A battle is raging among finance theoreticians, and investors should stay out of it.
There's a growing recognition that a handful of active investing styles — also known as factor investing or smart beta — can be expected to beat the market over time. Among them are value (buying cheap stocks), quality (buying profitable and stable companies), momentum (following the trend) and size (buying small companies).
The evidence is compelling. The cheapest 10% of U.S. stocks — sorted on price-to-book ratio and then weighted by market capitalization — returned 11.9% annually from July 1926 through March, including dividends, according to numbers compiled by Dartmouth professor Kenneth French. That's 1.8 percentage points a year better than the S&P 500 Index during those nine decades and 3.1 percentage points a year better than the most expensive 10% of stocks.
Value also won over shorter periods. The cheapest 10% of stocks beat the S&P 500 roughly 72% of the time over rolling 10-year periods, and they beat the most expensive 10% of stocks 73% of the time.
The results are similar for stocks sorted on profitability, momentum and size.
It's not entirely clear, however, why such simple strategies beat the market, and therein lies the debate. Proponents of risk-based explanations say that those strategies involve more risk than investing in the broad market and that the outperformance is compensation for that additional risk. It makes intuitive sense, for example, that beaten-down value companies are riskier than high-flying growth ones, or that the future of small companies is less certain than that of large ones.
Risk-based explanations for quality and momentum may be less obvious but still appealing. Profitable companies tend to attract competition and regulation, both of which are bad for business. And momentum is great at chasing the trend but can crash during sudden turns. It's not unreasonable to expect a reward for taking on those risks.
On the other side are proponents of behavioral explanations who say that mistakes made by some investors create opportunities for others. Investors overreact to bad news. They invest in companies with the sexiest stories, not the highest profits. They chase performance, buying when stocks rise and selling when they decline. And they overlook smaller companies.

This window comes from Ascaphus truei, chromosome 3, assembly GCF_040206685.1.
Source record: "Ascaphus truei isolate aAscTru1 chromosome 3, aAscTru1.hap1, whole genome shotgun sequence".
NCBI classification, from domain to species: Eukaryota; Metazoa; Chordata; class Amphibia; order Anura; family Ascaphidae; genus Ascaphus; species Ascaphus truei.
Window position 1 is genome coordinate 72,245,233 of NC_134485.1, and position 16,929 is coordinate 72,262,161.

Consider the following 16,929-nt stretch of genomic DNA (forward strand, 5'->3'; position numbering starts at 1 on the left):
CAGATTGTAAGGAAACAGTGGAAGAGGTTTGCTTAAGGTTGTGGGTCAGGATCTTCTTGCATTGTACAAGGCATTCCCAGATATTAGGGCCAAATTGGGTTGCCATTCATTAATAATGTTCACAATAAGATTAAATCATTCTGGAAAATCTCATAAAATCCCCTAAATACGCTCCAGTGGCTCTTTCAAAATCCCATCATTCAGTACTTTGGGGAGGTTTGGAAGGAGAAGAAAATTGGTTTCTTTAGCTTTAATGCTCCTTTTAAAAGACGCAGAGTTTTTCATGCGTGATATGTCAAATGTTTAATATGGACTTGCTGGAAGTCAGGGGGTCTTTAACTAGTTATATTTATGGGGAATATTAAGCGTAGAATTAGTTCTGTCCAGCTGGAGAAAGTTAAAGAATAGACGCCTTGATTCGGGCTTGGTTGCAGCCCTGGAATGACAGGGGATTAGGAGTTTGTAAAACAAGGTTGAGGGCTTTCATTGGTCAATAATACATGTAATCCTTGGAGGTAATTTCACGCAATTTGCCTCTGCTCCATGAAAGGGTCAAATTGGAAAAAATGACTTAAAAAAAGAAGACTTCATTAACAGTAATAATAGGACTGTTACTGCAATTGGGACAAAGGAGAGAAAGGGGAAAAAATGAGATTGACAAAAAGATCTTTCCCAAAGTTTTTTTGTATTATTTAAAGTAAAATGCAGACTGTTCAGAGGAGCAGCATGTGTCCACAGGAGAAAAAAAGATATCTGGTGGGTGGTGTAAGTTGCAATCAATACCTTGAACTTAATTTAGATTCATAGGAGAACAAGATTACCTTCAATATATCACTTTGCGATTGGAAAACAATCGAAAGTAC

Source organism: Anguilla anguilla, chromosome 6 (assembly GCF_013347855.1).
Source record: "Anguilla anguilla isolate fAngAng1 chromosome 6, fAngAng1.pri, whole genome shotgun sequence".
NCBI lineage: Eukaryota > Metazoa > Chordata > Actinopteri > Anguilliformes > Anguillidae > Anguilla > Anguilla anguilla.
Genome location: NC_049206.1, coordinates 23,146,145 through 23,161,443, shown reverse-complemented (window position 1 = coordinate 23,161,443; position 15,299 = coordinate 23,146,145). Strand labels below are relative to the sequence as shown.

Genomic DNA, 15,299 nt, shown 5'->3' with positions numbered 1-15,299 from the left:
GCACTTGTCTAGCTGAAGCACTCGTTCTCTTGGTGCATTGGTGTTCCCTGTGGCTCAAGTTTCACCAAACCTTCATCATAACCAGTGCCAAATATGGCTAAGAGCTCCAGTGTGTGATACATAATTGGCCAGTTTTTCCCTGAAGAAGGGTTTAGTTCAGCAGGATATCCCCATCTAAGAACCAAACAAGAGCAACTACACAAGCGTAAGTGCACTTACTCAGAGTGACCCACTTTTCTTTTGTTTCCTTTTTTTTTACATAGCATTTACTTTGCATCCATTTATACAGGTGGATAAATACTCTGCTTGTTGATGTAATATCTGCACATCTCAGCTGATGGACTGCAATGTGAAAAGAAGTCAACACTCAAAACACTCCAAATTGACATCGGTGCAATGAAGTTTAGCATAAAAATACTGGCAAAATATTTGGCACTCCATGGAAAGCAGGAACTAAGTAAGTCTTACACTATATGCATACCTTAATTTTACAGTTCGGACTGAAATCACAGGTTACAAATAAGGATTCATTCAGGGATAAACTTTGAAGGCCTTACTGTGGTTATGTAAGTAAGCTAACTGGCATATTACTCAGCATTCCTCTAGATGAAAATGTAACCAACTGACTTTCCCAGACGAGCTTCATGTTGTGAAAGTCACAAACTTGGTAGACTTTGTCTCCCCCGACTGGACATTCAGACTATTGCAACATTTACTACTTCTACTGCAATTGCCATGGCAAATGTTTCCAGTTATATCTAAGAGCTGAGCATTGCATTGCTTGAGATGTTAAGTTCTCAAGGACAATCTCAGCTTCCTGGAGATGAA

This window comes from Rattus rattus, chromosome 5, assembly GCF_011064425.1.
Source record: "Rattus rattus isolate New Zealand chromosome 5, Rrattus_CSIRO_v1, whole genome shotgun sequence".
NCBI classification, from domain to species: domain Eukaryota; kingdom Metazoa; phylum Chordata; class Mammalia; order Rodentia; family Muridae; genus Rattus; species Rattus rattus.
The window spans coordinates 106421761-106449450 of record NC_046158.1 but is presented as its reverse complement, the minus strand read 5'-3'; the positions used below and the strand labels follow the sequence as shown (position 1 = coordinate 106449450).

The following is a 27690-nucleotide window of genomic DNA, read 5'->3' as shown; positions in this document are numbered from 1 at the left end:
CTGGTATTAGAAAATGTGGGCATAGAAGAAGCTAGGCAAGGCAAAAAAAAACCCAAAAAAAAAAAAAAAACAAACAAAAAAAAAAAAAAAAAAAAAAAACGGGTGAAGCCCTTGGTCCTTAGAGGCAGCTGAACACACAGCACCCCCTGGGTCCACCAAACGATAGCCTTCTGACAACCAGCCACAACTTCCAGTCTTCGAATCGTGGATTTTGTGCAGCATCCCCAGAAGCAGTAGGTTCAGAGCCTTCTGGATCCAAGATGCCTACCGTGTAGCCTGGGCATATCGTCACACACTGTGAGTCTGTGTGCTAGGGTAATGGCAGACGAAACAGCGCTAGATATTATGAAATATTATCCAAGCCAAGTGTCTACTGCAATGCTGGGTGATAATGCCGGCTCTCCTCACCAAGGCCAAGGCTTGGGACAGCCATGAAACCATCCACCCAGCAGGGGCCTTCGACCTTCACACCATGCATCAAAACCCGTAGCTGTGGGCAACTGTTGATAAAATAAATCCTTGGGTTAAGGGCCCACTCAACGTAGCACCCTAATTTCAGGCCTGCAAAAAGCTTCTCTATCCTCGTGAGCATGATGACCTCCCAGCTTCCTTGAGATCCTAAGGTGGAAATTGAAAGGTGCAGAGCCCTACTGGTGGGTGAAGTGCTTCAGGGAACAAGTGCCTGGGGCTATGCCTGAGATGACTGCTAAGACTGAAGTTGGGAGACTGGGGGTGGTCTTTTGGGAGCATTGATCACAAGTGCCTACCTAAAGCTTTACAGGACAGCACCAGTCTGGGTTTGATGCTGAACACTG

This debate isn't new, but it has intensified recently. One reason is that value investing — arguably the best loved of the bunch — has failed investors in recent years. Those cheapest 10% of stocks haven't beaten the S&P 500 or the most expensive 10% over any 10-year period since May 2013.
Granted, other styles such as profitability and momentum have outpaced the broad market since then, so investors who diversified their factor bets did fine. But many investors, including some prominent value enthusiasts, are asking whether value has stopped working and whether other styles are vulnerable, too.
(More: Thinking outside the style box)
The debate over factor investing seems to promise some answers. If the behavioral camp is right, then opportunities to profit may disappear when misbehaving investors wise up. On the other hand, if risk-based explanations are correct, then investors willing to accept more risk can continue to expect a reward.
Investors hoping for reassurance are likely to be disappointed, however. For one thing, there are good reasons to believe that both behavioral and risk-based forces are at play. There's lots of evidence that investors are bad at investing.
Here's one piece of evidence: The investor shares of Vanguard's S&P 500 Index Fund returned 8.9% annually over the last 10 years through April, but investors in that fund captured just 5.1%, according to Morningstar.
There's also evidence for risk-based explanations. Cheap stocks are more volatile than expensive ones or the broad market, which implies greater risk. The annualized standard deviation of the cheapest 10% of stocks was 32% from July 1926 through March, compared with 20% for the most expensive 10% and 19% for the S&P 500. Momentum and size also suffered a bumpier ride than the broad market.
More important, even if one explanation ultimately proves better than the other, it wouldn't alter the challenge facing factor investors. Namely, even the best strategies often lag the broad market, and sometimes for long periods. It's impossible to know in those moments whether the strategy is temporarily out of favor or gone for good. That judgment can only be made decades later with the benefit of hindsight, which means investors will never have the clarity they want when they need it the most.
With the growing popularity of factor investing, the banter will most likely intensify. But investors should be careful not to get mired in the debate and keep in mind that there's no avoiding the uncertainty in straying from the broader market.
Nir Kaissar is a Bloomberg Gadfly columnist.